The Koshirae-nuki*

How to remove tight fitting tsuka on production katana
October 28 2009

* not a real Japanese name / tool, just something I made up :)

In every book about katana or nihonto they describe the traditional pad on the left wrist to remove the blade from the tsuka... Great idea, exect for production katana.

One of the most common issues on production katana is the tight fitting tsuka.
As tsuka are manufactured separately, the shape, depth and width do not always fit actual shape of the nakago. Tsuka are most of the time hammered on the nakago. Hence the many cracked tsuka sold by companies with bad quality inspection and of course the too tight tsuka (the reason why you are here :p ).

As I do lots of maintenance on numerous brands of production katana, I needed to think of something as these bastards never seem to work along.

The nakagonuki works pretty well for blades in shirasaya but since 99.9% of the production katana are in koshirae, I needed to find something else.

Anyway, since I couldn't find any real solutions I started thinking to create a tool which should be this a lot easier. Should you have any comments of ideas, please drop me a line on:
jeffrey [curly email thingy]

Thanks and good luck,

Jeffrey Ching

ps. The only one time that the (traditional) pad on the left wrist worked for me and that's only because the tsuka itself was already split in half.

The Tool

I intend to make a nicer version but for now this works fine. I'm sure that african black wood would give a nicer look but with my limited wood working skills I just used a chunk of pinewood I had lying around.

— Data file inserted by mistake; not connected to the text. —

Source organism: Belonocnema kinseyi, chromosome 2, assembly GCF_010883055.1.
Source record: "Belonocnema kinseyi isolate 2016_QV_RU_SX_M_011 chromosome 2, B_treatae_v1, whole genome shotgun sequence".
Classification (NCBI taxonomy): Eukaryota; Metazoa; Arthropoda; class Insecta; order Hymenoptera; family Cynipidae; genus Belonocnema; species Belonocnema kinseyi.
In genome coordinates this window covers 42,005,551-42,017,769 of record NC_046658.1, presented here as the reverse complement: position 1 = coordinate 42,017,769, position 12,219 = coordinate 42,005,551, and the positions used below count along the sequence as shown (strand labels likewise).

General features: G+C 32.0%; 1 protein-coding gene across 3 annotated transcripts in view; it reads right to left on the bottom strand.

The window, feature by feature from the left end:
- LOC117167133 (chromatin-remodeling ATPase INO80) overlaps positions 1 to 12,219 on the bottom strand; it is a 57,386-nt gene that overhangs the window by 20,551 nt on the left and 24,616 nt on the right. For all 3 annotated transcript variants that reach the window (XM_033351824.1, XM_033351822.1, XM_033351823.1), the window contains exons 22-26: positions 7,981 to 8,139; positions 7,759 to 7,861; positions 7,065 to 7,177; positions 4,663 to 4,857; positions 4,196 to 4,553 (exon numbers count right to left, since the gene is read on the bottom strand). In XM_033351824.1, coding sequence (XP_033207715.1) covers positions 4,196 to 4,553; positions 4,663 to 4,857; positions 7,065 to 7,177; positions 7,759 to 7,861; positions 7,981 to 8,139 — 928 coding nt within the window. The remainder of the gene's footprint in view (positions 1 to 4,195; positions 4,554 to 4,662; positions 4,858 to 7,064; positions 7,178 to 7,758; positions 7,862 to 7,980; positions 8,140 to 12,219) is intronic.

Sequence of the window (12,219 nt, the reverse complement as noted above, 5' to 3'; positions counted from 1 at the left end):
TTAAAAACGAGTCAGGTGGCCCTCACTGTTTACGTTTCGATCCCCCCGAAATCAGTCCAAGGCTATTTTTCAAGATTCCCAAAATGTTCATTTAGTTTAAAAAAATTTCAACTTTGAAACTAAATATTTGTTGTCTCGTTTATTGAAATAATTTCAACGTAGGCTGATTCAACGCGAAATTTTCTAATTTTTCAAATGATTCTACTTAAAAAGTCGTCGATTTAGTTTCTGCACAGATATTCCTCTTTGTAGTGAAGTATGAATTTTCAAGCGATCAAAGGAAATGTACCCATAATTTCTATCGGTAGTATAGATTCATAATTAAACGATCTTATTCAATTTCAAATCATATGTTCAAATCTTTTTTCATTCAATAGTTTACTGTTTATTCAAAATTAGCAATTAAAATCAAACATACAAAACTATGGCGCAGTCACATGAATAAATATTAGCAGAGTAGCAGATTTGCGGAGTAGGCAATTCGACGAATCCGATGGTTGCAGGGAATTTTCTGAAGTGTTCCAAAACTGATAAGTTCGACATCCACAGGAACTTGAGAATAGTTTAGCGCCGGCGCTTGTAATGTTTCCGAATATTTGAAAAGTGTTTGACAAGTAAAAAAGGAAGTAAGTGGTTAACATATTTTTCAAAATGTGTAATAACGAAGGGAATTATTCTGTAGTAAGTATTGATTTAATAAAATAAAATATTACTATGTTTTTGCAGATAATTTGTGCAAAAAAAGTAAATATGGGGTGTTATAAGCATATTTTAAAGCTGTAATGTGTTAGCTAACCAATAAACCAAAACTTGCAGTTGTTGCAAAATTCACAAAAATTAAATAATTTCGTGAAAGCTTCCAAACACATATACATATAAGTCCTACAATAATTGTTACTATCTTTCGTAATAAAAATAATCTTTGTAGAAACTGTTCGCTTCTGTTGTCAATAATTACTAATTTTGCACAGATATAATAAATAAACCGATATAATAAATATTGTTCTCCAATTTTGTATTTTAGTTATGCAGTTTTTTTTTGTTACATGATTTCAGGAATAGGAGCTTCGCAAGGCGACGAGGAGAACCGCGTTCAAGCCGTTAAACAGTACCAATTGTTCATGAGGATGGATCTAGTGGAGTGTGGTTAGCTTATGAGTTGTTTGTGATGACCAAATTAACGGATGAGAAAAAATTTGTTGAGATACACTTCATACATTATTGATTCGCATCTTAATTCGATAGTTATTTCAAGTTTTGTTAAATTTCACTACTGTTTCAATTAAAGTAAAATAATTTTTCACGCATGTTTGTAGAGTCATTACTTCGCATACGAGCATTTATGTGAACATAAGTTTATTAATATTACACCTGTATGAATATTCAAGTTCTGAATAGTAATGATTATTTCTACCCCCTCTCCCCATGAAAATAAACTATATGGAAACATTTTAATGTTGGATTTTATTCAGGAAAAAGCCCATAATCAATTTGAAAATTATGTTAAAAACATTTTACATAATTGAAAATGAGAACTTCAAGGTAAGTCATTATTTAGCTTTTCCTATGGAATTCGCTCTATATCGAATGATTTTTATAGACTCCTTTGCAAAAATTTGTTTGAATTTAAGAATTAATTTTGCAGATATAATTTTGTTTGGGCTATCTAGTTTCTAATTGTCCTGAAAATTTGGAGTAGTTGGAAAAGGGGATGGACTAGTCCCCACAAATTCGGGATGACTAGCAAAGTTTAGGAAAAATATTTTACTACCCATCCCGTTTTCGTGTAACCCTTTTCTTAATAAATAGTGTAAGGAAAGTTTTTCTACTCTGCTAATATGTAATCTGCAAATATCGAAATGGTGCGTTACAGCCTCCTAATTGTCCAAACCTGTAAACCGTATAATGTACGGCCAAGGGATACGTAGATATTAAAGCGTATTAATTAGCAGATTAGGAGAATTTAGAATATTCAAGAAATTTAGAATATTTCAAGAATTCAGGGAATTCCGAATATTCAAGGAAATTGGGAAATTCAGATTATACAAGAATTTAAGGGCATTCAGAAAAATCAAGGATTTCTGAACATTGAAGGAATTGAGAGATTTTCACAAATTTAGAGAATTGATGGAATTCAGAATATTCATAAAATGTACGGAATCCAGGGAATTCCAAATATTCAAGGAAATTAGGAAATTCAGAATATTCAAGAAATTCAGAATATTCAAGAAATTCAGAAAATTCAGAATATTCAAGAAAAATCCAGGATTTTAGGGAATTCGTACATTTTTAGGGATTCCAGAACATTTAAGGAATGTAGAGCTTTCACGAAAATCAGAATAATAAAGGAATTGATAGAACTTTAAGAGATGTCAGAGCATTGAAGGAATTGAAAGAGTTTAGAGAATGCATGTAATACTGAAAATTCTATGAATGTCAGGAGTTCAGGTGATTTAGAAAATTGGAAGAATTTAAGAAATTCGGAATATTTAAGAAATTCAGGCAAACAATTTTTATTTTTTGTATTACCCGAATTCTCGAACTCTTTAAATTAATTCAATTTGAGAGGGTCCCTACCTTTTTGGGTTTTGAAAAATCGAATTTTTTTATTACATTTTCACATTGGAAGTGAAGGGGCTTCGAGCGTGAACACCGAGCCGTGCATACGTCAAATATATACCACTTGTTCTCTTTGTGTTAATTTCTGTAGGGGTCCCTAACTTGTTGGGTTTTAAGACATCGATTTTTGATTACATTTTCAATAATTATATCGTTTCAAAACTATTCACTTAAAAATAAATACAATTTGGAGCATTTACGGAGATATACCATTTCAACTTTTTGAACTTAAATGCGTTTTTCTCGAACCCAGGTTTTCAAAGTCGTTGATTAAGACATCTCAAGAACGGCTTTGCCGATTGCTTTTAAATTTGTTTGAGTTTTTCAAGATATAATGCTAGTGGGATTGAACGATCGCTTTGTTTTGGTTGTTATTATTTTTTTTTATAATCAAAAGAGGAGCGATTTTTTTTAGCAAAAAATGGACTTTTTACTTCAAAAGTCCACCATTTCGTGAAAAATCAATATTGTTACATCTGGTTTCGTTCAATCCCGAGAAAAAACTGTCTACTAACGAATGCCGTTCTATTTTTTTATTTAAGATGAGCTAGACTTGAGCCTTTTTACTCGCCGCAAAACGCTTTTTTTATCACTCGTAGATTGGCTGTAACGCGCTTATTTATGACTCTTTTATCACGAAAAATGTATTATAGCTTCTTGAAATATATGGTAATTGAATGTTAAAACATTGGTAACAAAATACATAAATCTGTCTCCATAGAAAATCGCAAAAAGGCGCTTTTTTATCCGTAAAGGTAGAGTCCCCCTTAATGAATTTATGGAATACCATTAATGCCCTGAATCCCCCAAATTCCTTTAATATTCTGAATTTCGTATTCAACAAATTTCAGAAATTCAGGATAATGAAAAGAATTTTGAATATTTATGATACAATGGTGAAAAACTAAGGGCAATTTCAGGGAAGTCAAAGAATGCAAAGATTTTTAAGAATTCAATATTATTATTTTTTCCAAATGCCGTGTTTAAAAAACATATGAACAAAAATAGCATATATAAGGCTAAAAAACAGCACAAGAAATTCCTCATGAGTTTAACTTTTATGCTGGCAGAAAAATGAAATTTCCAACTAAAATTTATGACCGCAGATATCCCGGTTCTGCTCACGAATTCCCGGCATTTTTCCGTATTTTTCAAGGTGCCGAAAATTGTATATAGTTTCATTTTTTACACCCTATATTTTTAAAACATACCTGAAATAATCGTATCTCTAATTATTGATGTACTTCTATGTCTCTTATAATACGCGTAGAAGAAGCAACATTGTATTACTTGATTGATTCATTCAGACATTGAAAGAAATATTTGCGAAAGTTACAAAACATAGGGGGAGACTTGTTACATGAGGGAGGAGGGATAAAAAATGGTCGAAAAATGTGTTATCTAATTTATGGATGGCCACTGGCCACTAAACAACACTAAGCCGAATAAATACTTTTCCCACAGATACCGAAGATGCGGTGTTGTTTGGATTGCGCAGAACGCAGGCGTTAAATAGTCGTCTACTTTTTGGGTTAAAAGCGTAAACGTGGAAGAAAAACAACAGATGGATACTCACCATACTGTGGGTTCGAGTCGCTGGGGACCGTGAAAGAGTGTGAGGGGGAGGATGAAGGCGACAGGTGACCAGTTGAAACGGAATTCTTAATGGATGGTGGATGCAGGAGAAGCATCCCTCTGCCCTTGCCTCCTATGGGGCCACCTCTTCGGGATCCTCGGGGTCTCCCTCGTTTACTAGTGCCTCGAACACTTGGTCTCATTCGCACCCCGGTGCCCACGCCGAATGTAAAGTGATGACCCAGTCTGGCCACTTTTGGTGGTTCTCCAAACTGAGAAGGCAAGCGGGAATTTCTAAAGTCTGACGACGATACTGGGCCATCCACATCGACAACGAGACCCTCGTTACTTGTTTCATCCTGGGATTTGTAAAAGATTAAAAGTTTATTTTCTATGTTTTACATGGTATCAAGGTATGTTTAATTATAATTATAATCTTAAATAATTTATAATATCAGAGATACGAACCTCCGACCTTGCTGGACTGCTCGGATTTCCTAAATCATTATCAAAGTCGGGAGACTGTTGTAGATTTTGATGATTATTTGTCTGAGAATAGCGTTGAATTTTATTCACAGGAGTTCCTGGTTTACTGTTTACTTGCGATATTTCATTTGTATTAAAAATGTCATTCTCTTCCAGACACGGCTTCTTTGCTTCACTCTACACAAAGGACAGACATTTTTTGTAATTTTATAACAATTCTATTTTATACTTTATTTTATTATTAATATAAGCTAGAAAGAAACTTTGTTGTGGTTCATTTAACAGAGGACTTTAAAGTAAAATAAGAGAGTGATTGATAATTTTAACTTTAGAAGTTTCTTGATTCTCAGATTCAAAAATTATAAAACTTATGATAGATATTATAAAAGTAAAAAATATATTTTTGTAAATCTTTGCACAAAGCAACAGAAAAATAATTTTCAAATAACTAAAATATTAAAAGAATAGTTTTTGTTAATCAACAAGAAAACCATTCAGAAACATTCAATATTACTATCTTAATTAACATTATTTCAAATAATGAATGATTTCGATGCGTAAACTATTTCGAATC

The piece I had is about 15" x 1" x 1.5" (45 x 2.5 x 3.5 cm)

With a chisel I carved out a groove about 4-5" (12cm). It has a smooth slope that should compensate the curvature of the blade and place the feet of the koshirae-nuki (at least) half-way the habaki. Make sure the width is a little wider than the habaki. I also removed a part of the tool that shouldn't be touching the tsuba (see top picture)

What this tool allows you to do is hammer the tsuka of the nakago almost vertically. This minimizes the chance of damaging the tsuba, seppa, habaki or even the blade itself.
Any force will be directly transferred through the tsuba onto the fuchi and tsuka.

Place the sword in the groove so that the koshirae-nuki has its base touching the seppa. The back of the groove should be touching the mune.

It should now look a little like this. It probably is still a bit wobbly so we need to secure the blade to the tool.
I used a piece of cloth to tie the blade to the koshirae-nuki. Make sure the cloth is big enough to create a padding so you don't cut yourself when hammering.

Once its all secured you can grab the katana on the padding and start hammering on the top of the koshirae-nuki. I use a standard steel hammer and get most tsuka removed within 4-5 blows. After each blow you should check if the feet are still aligned correctly.

Last but not least: I hope you were smart enough to remove the mekugi pins first... :)
As with all DIY projects, be careful and keep using your head.

Jeffrey Ching